Kids for Sale: Corporate Culture and the Challenge of Public Schooling

  • Henry A. Giroux

Abstract

One of the most important legacies of American public education has been providing students with the critical capacities, knowledge, and values that enable them to become active citizens striving to build a stronger democratic society. Within this tradition, Americans have defined schooling as a public good and a fundamental right.1 Such a definition rightfully asserts the primacy of democratic values over corporate culture and commercial values. Schools are an important indicator of the well-being of a democratic society. They remind us of the civic values that must be passed on to young people in order for them to think critically, to participate in power relations and policy decisions that affect their lives, and to transform the racial, social, and economic inequities that limit democratic social relations. Yet as crucial as the role of public schooling has been in American history, it is facing an unprecedented attack from proponents of market ideology who strongly advocate the unparalleled expansion of corporate culture.2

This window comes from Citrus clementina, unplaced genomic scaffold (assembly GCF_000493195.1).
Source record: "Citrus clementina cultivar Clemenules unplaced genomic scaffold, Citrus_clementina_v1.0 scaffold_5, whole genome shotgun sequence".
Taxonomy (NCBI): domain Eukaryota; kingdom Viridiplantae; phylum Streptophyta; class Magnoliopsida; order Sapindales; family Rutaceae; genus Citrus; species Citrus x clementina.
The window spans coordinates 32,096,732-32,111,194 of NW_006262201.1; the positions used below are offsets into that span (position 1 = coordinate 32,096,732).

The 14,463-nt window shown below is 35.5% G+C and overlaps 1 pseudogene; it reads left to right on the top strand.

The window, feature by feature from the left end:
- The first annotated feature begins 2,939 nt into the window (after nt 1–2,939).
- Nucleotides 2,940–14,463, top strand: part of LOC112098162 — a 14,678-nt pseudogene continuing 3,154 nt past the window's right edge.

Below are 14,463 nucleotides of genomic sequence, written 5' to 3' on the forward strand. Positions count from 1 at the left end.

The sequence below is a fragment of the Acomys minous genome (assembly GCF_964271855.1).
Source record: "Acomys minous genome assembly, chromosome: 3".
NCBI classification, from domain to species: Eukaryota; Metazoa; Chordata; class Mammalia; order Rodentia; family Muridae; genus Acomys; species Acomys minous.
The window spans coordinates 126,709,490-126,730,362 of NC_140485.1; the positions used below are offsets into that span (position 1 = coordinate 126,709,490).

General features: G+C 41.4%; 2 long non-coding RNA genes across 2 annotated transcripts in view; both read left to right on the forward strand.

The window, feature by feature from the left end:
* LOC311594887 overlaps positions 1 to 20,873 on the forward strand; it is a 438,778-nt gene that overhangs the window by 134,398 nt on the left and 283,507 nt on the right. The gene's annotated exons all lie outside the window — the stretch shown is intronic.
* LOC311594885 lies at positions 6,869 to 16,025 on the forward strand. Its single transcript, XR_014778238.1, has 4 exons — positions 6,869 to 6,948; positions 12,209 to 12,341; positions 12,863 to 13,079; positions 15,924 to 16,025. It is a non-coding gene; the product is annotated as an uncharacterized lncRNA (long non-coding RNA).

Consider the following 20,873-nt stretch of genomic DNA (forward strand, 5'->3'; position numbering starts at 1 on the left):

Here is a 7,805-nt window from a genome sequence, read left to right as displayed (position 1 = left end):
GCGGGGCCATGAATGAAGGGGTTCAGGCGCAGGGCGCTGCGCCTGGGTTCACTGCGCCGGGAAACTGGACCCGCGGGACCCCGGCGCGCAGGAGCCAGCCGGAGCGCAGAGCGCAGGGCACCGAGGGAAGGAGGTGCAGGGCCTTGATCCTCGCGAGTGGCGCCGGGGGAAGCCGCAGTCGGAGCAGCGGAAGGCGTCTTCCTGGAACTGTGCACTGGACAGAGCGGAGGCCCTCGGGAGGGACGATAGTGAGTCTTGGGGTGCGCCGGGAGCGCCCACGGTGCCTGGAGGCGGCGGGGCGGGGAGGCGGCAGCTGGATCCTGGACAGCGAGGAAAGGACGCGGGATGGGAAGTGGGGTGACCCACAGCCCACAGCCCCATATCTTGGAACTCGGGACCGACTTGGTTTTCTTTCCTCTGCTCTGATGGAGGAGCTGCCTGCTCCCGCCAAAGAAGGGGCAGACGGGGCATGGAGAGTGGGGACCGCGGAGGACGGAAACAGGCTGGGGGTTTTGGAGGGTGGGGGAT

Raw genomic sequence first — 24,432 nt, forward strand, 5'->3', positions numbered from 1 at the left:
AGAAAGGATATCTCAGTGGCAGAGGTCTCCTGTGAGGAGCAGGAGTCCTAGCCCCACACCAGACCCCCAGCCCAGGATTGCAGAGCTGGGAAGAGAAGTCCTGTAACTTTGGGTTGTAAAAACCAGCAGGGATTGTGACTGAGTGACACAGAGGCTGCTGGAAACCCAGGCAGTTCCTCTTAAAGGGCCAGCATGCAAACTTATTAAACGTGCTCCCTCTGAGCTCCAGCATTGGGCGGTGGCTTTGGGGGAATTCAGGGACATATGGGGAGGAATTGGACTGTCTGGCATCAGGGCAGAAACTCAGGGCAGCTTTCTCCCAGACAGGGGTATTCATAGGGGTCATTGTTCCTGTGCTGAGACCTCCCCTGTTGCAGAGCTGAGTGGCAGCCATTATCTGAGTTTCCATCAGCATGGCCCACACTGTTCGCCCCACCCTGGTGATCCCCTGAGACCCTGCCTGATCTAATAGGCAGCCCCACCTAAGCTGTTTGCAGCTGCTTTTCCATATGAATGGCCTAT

Keywords

Sugar Transportation Income Nicotine Marketing 

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Notes

  1. 1.
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    This issue is taken up in great detail in Molnar, Giving Kids the Business. For a more general analysis of the relationship between corporate culture and schooling, see Joe Kincheloe and Shirley Steinberg, eds., KinderCulture: The Corporate Construction of Childhood (Boulder, Colo.: Westview, 1997).Google Scholar
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  32. 55.
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Copyright information

© Henry A. Giroux 2000

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  • Henry A. Giroux

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